The UN atomic watchdog’s probe into alleged illicit nuclear work in Syria has been delayed because the agency’s contact man in Syria was murdered, IAEA chief Mohamed ElBaradei revealed Thursday.
“The reason that Syria has been late in providing additional information (is) that our interlocutor has been assassinated in Syria,” ElBaradei told a closed-door session of the International Atomic Energy Agency’s 35-member board. A recording of his remarks was obtained by AFP.
He did not provide any further details about the identity of the man or circumstances of the assassination.
But according to Arab media reports last month, a brigadier general thought to be the Syrian regime’s liaison with Hezbollah in Lebanon was assassinated.
The Saudi-owned pan-Arab daily Al-Hayat said the victim was a senior Syrian officer “in charge of sensitive files and closely linked to the Syrian top brass.”
Al-Bawaba, an Arab news website, named the officer as Mohammed Sleiman, saying he was “Syria’s liaison officer with Lebanon’s Hezbollah movement.”
The Lebanese anti-Syrian daily al-Mustaqbal quoted a Syrian news site as saying Sleiman was the head of security at the presidential palace in Damascus and President Bashar al-Assad’s “right-hand man.”
ElBaradei’s revelation came on the fourth and final day of the IAEA board meeting, where Syria was the final matter of debate.
During the discussions, Western countries, and the United States and Australia in particular, complained that Syria was dragging its feet in the IAEA investigation.
Washington claims that Damascus had been building a clandestine nuclear facility at Al-Kibar, a remote desert area of northeastern Syria on the Euphrates River, until it was bombed by Israeli planes in September 2007.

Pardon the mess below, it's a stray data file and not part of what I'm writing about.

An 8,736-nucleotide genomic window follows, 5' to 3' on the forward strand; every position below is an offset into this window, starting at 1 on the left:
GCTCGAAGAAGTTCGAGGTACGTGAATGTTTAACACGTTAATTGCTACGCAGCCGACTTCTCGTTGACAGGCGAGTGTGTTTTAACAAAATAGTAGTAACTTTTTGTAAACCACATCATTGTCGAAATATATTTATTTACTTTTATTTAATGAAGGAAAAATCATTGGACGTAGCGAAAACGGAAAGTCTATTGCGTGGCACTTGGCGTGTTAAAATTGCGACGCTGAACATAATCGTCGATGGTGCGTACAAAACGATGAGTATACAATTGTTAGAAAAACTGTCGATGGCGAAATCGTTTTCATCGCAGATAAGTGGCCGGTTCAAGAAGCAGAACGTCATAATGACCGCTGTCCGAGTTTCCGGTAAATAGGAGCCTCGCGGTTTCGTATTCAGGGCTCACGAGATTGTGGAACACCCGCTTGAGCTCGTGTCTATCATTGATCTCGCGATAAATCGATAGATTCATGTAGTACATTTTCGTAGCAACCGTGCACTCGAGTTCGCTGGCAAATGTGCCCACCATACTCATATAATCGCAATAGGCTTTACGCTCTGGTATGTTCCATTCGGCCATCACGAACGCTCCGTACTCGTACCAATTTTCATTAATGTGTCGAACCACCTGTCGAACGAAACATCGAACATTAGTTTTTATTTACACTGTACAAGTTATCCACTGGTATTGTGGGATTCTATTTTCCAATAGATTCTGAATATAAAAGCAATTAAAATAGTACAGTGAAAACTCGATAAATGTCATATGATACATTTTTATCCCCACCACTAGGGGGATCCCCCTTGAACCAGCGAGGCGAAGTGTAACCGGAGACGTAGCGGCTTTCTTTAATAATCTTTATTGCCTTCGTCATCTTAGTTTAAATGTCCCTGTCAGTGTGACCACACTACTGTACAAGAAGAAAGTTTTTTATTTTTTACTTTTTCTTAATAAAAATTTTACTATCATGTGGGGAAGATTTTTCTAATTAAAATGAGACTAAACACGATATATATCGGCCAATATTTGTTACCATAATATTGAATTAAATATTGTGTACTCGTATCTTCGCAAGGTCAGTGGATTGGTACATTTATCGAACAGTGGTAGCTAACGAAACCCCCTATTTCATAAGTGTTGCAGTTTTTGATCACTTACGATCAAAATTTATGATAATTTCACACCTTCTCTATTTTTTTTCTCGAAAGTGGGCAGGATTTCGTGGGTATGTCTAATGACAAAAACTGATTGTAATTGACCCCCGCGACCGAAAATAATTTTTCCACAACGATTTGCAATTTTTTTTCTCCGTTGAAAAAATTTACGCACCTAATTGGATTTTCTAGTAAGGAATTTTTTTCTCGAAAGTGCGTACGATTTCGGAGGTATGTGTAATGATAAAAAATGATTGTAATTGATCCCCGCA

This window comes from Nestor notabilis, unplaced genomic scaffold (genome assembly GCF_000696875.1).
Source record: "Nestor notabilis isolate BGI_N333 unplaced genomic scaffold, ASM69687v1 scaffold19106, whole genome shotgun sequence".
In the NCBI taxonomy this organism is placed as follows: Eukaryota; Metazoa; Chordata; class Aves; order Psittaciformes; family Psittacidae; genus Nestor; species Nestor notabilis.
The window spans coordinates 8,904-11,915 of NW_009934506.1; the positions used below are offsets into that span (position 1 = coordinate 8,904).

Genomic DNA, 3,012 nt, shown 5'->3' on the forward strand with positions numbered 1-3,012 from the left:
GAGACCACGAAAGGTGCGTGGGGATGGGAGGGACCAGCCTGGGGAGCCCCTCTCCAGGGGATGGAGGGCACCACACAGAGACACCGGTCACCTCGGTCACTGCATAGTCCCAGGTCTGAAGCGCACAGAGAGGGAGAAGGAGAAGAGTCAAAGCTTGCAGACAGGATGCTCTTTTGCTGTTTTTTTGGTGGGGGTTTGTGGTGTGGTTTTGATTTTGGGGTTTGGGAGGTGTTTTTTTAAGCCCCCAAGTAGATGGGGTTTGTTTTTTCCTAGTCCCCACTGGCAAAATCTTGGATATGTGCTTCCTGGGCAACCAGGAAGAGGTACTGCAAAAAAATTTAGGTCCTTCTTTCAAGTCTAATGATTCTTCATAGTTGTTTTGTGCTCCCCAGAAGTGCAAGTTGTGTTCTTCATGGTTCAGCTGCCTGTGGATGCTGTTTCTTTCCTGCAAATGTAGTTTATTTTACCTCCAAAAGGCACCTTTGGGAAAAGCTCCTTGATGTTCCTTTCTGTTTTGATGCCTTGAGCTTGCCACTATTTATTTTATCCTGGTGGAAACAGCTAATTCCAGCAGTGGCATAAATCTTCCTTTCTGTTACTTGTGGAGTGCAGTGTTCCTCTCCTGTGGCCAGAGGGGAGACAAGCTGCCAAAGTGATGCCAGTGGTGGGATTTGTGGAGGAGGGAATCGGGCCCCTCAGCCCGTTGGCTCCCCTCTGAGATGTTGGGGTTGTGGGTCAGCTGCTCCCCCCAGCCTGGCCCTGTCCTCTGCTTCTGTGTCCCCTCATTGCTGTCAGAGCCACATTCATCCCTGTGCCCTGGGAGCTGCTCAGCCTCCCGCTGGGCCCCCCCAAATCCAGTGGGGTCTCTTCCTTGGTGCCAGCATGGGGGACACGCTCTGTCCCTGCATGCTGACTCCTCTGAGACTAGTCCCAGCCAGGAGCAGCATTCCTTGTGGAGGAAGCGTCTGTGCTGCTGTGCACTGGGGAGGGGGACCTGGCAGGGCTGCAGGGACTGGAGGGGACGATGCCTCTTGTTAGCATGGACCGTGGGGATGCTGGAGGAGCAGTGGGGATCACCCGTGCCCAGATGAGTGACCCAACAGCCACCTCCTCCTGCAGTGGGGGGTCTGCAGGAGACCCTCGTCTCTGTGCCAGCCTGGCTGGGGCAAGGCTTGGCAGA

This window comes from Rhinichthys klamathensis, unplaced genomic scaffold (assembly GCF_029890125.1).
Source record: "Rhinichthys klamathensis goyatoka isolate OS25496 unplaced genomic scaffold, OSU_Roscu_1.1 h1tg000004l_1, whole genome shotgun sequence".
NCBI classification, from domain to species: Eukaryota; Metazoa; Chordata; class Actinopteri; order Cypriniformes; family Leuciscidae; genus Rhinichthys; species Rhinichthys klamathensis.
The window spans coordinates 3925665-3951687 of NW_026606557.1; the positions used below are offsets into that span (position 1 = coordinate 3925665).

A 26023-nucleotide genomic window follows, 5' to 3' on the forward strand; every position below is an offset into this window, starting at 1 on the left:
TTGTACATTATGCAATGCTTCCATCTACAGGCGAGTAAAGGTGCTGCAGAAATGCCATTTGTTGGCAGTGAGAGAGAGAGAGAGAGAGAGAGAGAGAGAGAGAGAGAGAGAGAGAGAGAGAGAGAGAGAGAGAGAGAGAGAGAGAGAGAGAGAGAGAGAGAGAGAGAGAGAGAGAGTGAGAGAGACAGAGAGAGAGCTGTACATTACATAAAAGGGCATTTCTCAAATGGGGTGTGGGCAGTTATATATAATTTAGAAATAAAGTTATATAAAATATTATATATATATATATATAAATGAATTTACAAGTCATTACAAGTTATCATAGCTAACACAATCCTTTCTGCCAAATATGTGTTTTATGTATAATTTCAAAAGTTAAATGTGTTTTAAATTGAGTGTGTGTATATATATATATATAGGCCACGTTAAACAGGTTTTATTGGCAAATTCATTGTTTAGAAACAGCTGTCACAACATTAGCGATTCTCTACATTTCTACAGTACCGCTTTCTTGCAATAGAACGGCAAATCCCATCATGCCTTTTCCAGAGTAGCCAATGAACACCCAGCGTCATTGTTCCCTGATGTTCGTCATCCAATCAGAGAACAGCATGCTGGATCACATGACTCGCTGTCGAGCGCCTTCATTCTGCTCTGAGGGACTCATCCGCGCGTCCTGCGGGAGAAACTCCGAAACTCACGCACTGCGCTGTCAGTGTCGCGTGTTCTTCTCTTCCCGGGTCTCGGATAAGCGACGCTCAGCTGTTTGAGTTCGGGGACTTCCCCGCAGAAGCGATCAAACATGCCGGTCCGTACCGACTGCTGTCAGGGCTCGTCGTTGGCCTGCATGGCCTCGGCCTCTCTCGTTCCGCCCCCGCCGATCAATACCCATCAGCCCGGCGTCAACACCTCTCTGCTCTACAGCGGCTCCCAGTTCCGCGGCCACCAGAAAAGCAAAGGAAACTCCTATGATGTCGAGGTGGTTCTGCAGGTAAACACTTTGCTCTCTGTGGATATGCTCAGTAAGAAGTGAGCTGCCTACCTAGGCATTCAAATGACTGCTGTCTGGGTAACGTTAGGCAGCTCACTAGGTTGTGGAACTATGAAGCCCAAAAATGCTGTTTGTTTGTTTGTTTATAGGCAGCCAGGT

Syria has denied the allegations as “ridiculous,” saying the edifice was simply a disused military building.
While Syria allowed a three-member IAEA team to visit the site in June, it has since refused any follow-up trips.
ElBaradei said the IAEA was still evaluating samples taken from the site, but that inspectors had found “no indication” so far of any nuclear material.
He also said that Syria had not yet responded to IAEA requests for additional access to individuals, sites and information.
During the debate, the US envoy to the IAEA, Gregory Schulte, called for “a comprehensive report” by agency inspectors in time for the next board meeting in November.
The report should “detail, in writing, the status of the investigation in Syria and Syria’s cooperation with that investigation,” Schulte said.
ElBaradei replied that a report would be submitted as soon as possible.
“We have not provided a report and we will provide a report as and when we have enough facts assessment to provide a report,” he said.
“Our decision on the report will be based, not on politics, but on when we are ready with assessment and facting (sic),” ElBaradei said.
He insisted that he was not trying to be evasive.
“I’m just telling you how difficult, how complex the situation has become, particularly after the evidence has been eliminated and if we were not to find nuclear material.”
Washington claims the facility was being built with North Korean help and resembled Pyongyang’s Soviet-type nuclear reactor at Yongbyon used to produce plutonium for nuclear weapons.
US officials allege that Damascus undertook extensive efforts to clean up the site after it was bombed and has since constructed a large building where the reactor stood.
ElBaradei said the cooperation shown by Syria so far was “good” and criticised the Israeli decision to bomb the site.
“I am, as I said last time, quite concerned that with the gratuitous use of force before we have been able to get access to the evidence and once the evidence has been eliminated, it is becoming quite difficult for us to establish the facts,” he said.
“We are in a very awkward situation, because the corpse has gone, and we are now at a stage when we have to reconstruct a facility that is not there,” he said.